saving money, and their readiness to begin saving habits. These are
immediate impacts.

Long Programs. If the educational workshop is a relatively long

program on saving and the objective is to change participants’ saving
habits, the impact indicators can be of the participants’ knowledge
and confidence about saving money, their readiness to save money,
and their actual saving habit changes.

Multi-Session Programs. If the financial education program has a

multi-session training approach focused on learning to save to buy a
home, and the objective is to help first-time homebuyers save for a
down payment, the impact indicators can be the participants’ actual
saving habit changes, the amount of money saved, and the number
of participants who reached their goal.

Note: In multi-session programs, the educator meets the participants more

than once; therefore, the educator has a greater opportunity to build trust
with participants. Trust is necessary for collecting sensitive evaluation data
such as the amount of money saved. Even if financial educators ensure the
confidentiality of data, participants may not be comfortable revealing
sensitive data until educators have built a relationship of trust with the
participants. If the higher-level impact of the program can be documented,
there is less need to document the lower-level impact because higher-level
impact doesn’t take place without reaching the lower-level impact.

The type of evaluation is mainly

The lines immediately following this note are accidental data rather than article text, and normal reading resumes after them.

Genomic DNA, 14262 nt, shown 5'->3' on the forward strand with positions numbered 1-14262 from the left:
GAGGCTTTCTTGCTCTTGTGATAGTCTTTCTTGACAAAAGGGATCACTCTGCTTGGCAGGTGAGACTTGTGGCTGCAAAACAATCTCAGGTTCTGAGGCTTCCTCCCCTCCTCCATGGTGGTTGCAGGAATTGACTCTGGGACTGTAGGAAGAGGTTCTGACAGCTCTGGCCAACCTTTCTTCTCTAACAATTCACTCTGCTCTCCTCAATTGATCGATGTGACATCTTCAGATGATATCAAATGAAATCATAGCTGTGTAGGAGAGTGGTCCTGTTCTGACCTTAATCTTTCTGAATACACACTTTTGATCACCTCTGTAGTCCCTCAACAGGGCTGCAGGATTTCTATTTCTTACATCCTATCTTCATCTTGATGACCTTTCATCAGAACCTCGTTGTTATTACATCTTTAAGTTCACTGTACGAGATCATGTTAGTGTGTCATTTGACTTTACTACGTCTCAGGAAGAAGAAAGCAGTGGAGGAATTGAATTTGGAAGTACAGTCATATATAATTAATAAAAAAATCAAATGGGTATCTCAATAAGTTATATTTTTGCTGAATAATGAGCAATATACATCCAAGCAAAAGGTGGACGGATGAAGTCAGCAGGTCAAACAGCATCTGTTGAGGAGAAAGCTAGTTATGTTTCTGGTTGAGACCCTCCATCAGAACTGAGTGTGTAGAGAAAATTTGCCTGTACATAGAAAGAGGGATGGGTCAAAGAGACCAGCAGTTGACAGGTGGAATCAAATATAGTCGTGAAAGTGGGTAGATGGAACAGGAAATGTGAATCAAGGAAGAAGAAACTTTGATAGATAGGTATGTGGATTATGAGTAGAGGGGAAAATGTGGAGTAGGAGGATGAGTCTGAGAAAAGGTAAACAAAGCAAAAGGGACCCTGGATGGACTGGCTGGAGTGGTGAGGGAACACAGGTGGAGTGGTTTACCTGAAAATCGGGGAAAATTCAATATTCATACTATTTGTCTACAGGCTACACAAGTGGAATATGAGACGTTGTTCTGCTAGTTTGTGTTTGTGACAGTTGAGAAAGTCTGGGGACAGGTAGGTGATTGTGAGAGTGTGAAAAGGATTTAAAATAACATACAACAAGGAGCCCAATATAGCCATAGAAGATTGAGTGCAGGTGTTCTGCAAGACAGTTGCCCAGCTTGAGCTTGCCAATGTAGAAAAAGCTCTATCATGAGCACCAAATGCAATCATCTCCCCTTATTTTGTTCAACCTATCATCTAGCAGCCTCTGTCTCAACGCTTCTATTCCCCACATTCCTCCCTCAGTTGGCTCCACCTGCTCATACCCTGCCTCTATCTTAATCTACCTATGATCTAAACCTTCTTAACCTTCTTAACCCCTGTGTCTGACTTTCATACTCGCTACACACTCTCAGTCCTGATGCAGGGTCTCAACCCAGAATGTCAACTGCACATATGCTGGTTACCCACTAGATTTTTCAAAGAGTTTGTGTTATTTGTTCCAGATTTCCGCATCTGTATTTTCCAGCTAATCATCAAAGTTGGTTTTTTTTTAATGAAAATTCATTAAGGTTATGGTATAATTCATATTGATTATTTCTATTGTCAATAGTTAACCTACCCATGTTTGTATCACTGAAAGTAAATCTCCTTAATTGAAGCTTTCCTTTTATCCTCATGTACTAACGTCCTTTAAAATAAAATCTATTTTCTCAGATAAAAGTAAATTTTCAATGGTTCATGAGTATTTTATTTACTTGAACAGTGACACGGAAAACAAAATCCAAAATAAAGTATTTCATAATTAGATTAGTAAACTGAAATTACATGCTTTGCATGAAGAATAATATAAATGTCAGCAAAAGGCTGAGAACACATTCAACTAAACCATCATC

determined by the type of financial
education program and the
resources available to
conduct evaluation.

Determining The Type Of Evaluation

For Each Program
The type of evaluation is mainly determined by the type of
financial education program and the resources available to
conduct evaluation.

Evaluation Of One-Time, Short Programs

If the program is relatively short (less than two hours) and there
is not time to conduct pre- and post-evaluations before and after
the program, the post-only evaluation at the end of the program
is likely the best option to document immediate impacts. The
post-only evaluation is conducted just after the program.

Advantage. The post-only evaluation is easy to conduct.

Disadvantage. Since there is no pre-assessment, documenting

changes as a result of the program in knowledge, attitudes, or
aspirations is more difficult. If the program is comprehensive
enough to generate higher-level impact and has adequate
resources, a follow-up evaluation is an option to document the
intermediate and long-term impacts of the program.

The follow-up evaluation is conducted after some time has

elapsed since the program concluded. This time period is
normally three or six months after the program and is intended
to document lasting change.

Evaluation Of Long Programs
If the program is relatively long (two hours or longer), the educator
has adequate time to conduct pre-evaluation at the beginning and
post-evaluation at the end of the program. By conducting pre- and
post-evaluations, the educator can document the changes taking place
as a result of the program as immediate impacts. If the program has
adequate resources, a follow-up evaluation is the best option to
document the intermediate and long-term impacts.